According to a recent report by the U.S. Energy Information Administration (EIA), Pennsylvania’s marketed natural gas production in 2017 averaged a record 15 billion cubic feet per day (Bcf/d), 3 percent higher than 2016 levels.
Production is mainly from shale plays in the Appalachian Basin, EIA stated. Pennsylvania, on the whole, accounted for 19 percent of total U.S. marketed natural gas production. It also produced more natural gas than any other state with the exception of Texas.
Expansion of regional pipeline capacity is largely responsible for the commonwealth’s increase in permitting and drilling activity. Pennsylvania issued 1,352 natural gas drilling permits in 2016 compared to the 2,038 permits in 2017, according to the state Department of Environmental Protection. Additionally, the drilling rig count has increased from 20 rigs in 2016 to 33 in 2017. Washington and Greene counties in southwestern Pennsylvania and Susquehanna County in northeastern Pennsylvania have the highest number of permits and rigs.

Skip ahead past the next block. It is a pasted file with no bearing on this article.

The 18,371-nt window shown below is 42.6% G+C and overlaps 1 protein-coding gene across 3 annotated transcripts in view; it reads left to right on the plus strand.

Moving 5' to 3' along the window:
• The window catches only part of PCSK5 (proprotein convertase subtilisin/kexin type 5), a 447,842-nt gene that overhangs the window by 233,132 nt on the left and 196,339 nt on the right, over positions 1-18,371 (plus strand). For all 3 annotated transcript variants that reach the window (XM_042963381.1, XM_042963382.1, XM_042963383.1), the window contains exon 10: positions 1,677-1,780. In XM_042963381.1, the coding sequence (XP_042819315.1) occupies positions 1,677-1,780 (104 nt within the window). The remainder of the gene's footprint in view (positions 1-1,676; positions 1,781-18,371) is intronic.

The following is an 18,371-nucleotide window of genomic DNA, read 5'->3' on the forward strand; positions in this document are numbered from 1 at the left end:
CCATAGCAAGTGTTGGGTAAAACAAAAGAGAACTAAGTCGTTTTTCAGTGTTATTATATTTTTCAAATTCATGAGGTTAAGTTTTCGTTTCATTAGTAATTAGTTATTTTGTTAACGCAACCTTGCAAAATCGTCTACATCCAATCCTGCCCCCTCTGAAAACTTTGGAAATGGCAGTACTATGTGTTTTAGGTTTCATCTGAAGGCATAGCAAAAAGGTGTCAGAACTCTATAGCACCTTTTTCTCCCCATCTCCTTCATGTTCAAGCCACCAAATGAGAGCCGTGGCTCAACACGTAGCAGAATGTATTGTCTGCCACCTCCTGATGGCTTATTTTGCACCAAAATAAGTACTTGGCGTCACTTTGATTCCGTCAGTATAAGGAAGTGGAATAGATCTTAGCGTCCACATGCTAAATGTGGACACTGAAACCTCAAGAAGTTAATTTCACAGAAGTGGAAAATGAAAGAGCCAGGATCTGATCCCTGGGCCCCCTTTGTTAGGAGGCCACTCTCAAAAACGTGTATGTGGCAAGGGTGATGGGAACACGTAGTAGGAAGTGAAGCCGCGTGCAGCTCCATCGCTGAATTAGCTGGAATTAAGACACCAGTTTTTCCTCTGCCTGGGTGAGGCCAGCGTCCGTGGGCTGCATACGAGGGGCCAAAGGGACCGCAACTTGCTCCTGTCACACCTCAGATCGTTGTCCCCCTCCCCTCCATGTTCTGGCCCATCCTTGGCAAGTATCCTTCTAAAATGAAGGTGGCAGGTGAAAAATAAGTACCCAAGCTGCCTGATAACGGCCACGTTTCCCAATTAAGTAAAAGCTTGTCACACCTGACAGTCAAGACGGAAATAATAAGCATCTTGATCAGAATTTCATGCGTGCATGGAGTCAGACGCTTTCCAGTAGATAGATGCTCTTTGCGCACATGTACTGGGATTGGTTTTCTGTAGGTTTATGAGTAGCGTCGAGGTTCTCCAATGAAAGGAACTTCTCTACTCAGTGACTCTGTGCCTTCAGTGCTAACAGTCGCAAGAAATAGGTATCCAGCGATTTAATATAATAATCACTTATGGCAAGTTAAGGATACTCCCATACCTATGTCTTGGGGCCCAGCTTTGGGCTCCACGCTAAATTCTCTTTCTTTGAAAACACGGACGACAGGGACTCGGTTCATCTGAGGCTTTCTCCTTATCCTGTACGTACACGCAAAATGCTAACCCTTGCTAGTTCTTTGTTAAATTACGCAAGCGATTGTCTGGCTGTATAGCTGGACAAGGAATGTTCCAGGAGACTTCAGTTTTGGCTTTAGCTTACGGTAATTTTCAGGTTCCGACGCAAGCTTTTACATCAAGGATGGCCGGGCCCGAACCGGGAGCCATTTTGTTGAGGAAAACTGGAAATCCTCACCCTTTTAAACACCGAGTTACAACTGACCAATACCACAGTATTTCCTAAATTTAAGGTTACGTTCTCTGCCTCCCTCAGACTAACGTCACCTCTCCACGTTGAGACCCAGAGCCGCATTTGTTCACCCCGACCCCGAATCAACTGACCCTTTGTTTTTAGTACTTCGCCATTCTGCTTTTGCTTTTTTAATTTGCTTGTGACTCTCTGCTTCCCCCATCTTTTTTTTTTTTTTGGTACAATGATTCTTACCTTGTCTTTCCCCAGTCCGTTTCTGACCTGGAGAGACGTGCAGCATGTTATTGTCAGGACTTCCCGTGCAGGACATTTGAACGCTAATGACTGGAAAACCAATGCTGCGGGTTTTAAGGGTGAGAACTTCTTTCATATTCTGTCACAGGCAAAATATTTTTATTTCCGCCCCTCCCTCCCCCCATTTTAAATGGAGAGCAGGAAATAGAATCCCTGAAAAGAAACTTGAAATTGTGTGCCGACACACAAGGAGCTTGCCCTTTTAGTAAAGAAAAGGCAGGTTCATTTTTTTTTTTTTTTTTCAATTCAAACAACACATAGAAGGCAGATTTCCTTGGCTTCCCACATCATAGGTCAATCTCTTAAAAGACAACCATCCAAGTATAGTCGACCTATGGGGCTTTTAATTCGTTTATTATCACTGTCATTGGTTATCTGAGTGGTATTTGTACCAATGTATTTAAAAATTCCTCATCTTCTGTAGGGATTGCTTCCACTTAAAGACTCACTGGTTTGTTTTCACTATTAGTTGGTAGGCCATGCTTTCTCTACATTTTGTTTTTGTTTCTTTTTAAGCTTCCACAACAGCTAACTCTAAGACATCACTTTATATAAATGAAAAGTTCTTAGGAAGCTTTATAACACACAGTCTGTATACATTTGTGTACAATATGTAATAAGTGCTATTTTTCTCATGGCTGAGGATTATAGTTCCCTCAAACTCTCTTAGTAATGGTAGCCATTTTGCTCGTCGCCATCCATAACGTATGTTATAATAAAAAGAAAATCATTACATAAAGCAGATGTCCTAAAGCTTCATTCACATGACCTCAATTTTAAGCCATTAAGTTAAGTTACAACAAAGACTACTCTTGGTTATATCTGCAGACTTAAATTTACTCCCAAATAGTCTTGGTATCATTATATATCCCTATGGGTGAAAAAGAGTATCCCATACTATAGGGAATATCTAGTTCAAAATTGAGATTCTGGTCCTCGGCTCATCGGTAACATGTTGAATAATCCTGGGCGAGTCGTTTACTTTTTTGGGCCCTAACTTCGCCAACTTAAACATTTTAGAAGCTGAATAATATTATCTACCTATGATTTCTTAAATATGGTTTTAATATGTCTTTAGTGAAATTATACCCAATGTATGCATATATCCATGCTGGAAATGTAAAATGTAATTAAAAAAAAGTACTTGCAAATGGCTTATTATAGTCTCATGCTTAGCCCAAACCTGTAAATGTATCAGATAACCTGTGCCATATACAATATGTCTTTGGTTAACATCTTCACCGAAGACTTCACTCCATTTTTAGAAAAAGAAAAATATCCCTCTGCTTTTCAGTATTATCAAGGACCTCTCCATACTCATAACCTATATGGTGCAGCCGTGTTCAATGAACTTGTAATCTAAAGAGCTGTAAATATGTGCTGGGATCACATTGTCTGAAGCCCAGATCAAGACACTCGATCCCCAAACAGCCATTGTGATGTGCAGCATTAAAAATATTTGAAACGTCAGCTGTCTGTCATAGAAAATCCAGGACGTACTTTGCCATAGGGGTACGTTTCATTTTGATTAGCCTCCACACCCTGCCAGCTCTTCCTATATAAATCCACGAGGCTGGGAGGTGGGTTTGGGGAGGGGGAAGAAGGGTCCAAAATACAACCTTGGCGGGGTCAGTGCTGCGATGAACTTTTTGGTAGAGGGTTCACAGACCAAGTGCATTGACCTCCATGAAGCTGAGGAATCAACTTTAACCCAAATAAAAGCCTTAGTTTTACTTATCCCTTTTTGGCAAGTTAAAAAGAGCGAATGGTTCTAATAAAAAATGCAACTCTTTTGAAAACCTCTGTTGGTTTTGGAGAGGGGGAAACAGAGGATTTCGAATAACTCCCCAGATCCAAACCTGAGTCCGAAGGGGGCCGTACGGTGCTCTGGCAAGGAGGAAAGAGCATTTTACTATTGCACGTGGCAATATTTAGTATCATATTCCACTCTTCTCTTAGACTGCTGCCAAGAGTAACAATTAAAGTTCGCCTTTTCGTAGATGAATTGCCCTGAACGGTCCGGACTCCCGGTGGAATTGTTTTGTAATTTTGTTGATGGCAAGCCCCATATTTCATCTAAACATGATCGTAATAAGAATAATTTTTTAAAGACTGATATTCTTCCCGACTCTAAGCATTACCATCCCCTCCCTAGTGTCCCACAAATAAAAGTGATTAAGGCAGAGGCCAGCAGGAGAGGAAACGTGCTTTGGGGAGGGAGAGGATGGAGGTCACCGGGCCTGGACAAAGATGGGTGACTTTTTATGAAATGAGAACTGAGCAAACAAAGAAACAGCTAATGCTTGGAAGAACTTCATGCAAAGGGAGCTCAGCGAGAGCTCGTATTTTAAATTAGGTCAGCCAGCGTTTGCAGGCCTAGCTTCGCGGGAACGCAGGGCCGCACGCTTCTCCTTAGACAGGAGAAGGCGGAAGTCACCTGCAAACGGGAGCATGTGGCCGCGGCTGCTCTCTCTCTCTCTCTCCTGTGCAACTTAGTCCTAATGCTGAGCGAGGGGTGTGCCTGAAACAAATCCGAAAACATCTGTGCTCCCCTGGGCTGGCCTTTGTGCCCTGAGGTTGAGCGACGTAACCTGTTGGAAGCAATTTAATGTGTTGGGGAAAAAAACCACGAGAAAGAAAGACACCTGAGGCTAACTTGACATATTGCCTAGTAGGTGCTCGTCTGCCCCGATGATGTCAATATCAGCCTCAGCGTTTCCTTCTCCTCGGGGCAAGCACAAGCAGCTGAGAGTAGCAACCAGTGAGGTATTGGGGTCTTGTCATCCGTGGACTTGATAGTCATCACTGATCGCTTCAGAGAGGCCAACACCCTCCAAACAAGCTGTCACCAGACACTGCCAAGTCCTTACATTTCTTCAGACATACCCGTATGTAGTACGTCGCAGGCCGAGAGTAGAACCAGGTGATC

Natural gas production in Pennsylvania had previously outpaced the ability of regional infrastructure to process and transport it out of the region. The continued expansion of pipeline projects and capacities in recent years have helped increase the state’s overall natural gas productivity.
EIA predicts a continued rise in marketed natural gas production in the Appalachian Basin, which may lead to the need for additional pipeline capacity. Two current pipeline projects, the 3.25 Bcf/d Rover Pipeline and the 1.5 Bcf/d NEXUS Gas Transmission projects, are expected to begin operations within the next few months.